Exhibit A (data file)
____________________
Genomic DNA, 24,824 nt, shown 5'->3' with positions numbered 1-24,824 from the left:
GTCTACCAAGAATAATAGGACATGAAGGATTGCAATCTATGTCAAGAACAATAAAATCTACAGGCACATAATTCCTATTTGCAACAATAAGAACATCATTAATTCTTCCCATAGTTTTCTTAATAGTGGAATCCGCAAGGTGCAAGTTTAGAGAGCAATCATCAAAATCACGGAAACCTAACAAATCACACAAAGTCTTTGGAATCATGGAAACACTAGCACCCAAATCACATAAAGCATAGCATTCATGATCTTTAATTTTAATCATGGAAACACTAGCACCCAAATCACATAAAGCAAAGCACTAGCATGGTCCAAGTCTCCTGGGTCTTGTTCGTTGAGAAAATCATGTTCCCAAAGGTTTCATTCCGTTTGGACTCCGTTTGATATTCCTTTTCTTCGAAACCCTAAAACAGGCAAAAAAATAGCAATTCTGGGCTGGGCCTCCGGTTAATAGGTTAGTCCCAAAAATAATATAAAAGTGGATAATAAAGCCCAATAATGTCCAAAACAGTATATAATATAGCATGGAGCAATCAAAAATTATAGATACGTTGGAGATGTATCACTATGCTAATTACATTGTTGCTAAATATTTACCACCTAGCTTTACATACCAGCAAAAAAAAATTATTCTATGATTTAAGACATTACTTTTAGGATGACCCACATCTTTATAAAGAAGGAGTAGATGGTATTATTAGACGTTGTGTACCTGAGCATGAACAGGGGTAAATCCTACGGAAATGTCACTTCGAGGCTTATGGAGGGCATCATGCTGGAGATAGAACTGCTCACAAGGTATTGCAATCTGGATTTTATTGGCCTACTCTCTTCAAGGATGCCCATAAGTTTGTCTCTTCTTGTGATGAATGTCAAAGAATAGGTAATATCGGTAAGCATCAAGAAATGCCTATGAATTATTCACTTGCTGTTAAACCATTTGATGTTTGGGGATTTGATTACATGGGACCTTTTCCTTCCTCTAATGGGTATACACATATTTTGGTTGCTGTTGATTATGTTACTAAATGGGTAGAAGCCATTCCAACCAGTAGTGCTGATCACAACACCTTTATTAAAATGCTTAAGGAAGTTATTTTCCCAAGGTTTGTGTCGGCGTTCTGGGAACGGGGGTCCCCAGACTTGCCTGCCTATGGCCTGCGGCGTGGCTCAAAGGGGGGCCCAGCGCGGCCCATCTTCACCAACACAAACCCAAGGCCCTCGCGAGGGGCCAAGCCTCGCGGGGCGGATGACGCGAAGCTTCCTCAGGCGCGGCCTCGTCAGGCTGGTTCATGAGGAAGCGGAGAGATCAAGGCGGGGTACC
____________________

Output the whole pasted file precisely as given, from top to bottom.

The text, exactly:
Genomic DNA, 24,824 nt, shown 5'->3' with positions numbered 1-24,824 from the left:
GTCTACCAAGAATAATAGGACATGAAGGATTGCAATCTATGTCAAGAACAATAAAATCTACAGGCACATAATTCCTATTTGCAACAATAAGAACATCATTAATTCTTCCCATAGTTTTCTTAATAGTGGAATCCGCAAGGTGCAAGTTTAGAGAGCAATCATCAAAATCACGGAAACCTAACAAATCACACAAAGTCTTTGGAATCATGGAAACACTAGCACCCAAATCACATAAAGCATAGCATTCATGATCTTTAATTTTAATCATGGAAACACTAGCACCCAAATCACATAAAGCAAAGCACTAGCATGGTCCAAGTCTCCTGGGTCTTGTTCGTTGAGAAAATCATGTTCCCAAAGGTTTCATTCCGTTTGGACTCCGTTTGATATTCCTTTTCTTCGAAACCCTAAAACAGGCAAAAAAATAGCAATTCTGGGCTGGGCCTCCGGTTAATAGGTTAGTCCCAAAAATAATATAAAAGTGGATAATAAAGCCCAATAATGTCCAAAACAGTATATAATATAGCATGGAGCAATCAAAAATTATAGATACGTTGGAGATGTATCACTATGCTAATTACATTGTTGCTAAATATTTACCACCTAGCTTTACATACCAGCAAAAAAAAATTATTCTATGATTTAAGACATTACTTTTAGGATGACCCACATCTTTATAAAGAAGGAGTAGATGGTATTATTAGACGTTGTGTACCTGAGCATGAACAGGGGTAAATCCTACGGAAATGTCACTTCGAGGCTTATGGAGGGCATCATGCTGGAGATAGAACTGCTCACAAGGTATTGCAATCTGGATTTTATTGGCCTACTCTCTTCAAGGATGCCCATAAGTTTGTCTCTTCTTGTGATGAATGTCAAAGAATAGGTAATATCGGTAAGCATCAAGAAATGCCTATGAATTATTCACTTGCTGTTAAACCATTTGATGTTTGGGGATTTGATTACATGGGACCTTTTCCTTCCTCTAATGGGTATACACATATTTTGGTTGCTGTTGATTATGTTACTAAATGGGTAGAAGCCATTCCAACCAGTAGTGCTGATCACAACACCTTTATTAAAATGCTTAAGGAAGTTATTTTCCCAAGGTTTGTGTCGGCGTTCTGGGAACGGGGGTCCCCAGACTTGCCTGCCTATGGCCTGCGGCGTGGCTCAAAGGGGGGCCCAGCGCGGCCCATCTTCACCAACACAAACCCAAGGCCCTCGCGAGGGGCCAAGCCTCGCGGGGCGGATGACGCGAAGCTTCCTCAGGCGCGGCCTCGTCAGGCTGGTTCATGAGGAAGCGGAGAGATCAAGGCGGGGTACC